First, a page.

“There are many requirements to be considered prior to commencing a service,” he said.

“The first step is to agree on a service model that will benefit all patients in the region.

“Then, a site is required and further capital raised to build the facility.

“There are still a number of unknowns, but once these are agreed, the service can come together quickly.”

WA Country Health Service regional director for the Great Southern David Naughton, who stated in March that the WA Health Clinical Services Framework for 2014 to 2024 did not include a dedicated radiation oncology treatment service for the Great Southern, would not speculate on the role WACHS would play in a radiotherapy facility.

“In other parts of Western Australia, some public radio oncology treatment services are delivered by the private sector and organisations such as Genesis Care,” he said.

“However, as there has been no formal assessment of the capital cost of an Albany facility, it would be remiss of the WA Country Health Service to speculate on the role it would play in the development and operation of this technology.”

Mr Naughton said patients in the Great Southern currently have access to a range of specialised outpatient cancer treatments in Albany and are supported to access radiotherapy in Bunbury and Perth.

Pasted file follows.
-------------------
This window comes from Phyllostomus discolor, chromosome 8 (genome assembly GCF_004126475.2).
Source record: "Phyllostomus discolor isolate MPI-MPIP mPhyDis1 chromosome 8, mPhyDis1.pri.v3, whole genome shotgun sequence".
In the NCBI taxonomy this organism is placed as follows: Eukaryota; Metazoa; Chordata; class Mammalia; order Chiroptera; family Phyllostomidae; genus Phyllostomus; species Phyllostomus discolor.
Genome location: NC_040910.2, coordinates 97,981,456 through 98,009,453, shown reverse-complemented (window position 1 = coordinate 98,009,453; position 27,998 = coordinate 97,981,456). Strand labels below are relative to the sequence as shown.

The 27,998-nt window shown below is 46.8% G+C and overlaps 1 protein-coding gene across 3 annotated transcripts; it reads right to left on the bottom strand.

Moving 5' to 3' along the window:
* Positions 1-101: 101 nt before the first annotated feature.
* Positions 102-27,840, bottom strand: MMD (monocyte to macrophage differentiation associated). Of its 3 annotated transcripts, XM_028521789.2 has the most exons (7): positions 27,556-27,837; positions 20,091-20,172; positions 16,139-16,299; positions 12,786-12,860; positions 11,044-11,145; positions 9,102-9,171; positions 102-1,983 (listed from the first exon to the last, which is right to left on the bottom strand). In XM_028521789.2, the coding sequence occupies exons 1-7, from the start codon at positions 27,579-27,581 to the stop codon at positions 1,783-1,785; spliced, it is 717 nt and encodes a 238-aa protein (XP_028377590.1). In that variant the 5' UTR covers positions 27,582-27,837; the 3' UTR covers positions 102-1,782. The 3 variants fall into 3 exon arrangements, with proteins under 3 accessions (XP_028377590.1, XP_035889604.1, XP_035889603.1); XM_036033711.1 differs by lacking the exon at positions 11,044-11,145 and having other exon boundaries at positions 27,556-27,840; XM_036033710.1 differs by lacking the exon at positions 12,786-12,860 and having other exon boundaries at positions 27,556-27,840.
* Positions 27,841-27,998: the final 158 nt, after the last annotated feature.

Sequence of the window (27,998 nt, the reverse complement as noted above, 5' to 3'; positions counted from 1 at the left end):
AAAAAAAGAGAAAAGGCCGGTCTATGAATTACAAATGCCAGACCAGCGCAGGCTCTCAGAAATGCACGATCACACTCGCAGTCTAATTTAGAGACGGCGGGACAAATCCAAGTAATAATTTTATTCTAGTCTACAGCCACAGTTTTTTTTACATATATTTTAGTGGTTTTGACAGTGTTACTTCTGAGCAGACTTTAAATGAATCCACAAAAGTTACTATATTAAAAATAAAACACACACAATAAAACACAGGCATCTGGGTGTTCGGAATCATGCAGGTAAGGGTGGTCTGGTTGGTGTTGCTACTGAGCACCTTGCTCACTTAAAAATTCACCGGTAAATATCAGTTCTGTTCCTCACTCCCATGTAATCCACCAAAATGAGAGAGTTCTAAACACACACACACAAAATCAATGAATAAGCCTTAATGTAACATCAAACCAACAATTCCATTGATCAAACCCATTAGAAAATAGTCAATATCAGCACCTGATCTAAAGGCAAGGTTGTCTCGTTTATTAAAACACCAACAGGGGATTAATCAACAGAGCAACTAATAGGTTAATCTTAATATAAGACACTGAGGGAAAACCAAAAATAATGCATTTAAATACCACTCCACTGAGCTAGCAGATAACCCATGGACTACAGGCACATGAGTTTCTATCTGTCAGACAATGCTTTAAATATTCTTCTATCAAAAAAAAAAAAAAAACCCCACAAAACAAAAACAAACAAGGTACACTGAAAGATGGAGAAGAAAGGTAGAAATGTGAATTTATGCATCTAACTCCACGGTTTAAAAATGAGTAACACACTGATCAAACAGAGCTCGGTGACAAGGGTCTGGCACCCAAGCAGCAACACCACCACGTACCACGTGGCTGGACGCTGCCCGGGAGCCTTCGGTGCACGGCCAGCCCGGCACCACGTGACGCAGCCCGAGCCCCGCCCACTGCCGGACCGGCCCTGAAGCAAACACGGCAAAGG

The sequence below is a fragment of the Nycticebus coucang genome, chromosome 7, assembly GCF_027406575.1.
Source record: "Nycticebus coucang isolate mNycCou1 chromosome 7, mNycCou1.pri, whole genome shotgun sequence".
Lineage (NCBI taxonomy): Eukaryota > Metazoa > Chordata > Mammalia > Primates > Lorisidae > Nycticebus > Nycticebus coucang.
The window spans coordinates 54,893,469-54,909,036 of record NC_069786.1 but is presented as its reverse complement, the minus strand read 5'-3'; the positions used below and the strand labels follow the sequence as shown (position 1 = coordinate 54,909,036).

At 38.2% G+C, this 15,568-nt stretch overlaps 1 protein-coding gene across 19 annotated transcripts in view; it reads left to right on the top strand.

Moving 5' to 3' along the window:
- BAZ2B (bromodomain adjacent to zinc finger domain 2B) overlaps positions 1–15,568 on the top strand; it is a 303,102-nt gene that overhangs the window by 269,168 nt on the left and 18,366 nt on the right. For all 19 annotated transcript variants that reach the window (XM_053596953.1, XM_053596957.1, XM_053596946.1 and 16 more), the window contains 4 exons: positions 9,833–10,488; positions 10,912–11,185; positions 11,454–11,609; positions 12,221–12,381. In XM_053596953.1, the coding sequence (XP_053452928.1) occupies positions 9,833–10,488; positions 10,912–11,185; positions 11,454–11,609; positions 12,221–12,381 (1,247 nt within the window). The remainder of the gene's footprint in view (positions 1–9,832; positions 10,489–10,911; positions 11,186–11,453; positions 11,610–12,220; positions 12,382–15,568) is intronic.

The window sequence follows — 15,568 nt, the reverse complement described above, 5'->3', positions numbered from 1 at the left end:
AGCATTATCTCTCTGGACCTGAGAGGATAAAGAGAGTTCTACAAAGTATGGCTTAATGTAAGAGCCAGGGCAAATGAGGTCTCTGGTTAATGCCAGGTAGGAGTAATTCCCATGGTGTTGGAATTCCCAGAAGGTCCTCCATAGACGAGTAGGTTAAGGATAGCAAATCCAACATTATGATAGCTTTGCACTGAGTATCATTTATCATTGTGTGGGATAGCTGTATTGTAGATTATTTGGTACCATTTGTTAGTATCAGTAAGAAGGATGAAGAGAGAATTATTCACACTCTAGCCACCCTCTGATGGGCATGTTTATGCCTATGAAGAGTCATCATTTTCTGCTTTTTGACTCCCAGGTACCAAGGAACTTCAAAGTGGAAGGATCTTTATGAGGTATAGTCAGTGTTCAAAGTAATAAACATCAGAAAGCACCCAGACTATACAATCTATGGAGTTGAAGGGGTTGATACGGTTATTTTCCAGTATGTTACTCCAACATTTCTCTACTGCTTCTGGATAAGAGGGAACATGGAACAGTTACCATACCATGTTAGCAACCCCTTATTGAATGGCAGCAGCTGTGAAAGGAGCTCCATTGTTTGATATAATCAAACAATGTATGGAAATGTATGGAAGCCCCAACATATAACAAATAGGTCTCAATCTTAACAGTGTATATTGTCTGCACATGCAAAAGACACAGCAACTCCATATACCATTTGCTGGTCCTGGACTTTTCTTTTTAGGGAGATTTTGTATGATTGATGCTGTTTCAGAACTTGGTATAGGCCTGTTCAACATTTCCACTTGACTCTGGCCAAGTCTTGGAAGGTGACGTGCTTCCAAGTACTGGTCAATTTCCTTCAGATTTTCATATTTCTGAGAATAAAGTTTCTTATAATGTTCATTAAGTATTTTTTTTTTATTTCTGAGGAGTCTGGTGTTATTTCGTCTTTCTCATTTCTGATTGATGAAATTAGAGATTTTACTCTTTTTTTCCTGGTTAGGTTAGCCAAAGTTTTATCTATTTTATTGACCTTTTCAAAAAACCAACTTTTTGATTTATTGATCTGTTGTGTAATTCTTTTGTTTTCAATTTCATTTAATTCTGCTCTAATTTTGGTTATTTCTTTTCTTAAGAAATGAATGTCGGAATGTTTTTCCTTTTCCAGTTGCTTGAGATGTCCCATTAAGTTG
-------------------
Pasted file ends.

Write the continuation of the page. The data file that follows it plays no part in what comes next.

In instances where travel is required, Mr Naughton said eligible patients are able to apply for financial support in the form of the Patient Assisted Travel Scheme.

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‘Truckload of trouble’

A PUSH by grain exporter CBH to introduce 42-metre triple road trains to South Coast Highway between Albany and Jacup has been slammed by the City’s Deputy Mayor.

“I am violently opposed to the idea,” Greg Stocks said in a candid interview with The Weekender.

“Until South Coast Highway is upgraded properly, if you’ve ever driven to Jerramungup behind a B-double, you add another five-and-a-half metres to it, nobody’s ever going to get past these things.

“You put a bigger vehicle and more weight on the road-base of South Coast Highway, which is probably nearly 60 years old, you start putting bigger, stronger, heavier, longer vehicles on those roads, it’s gonna tear ‘em up.”

Councillor Stocks said he learned of the CBH application during a recent harvest sundowner at the Wellstead CRC.

“It was a grain grower who said: ‘The triple [trailer] means cheaper freight for me, but I absolutely don’t want it, it’s just not safe enough, so do something about it’,” he explained.

“No-one wants it there, so that’s a farming community and the people who will supposedly benefit from it saying: ‘Do what we can to stop it’.”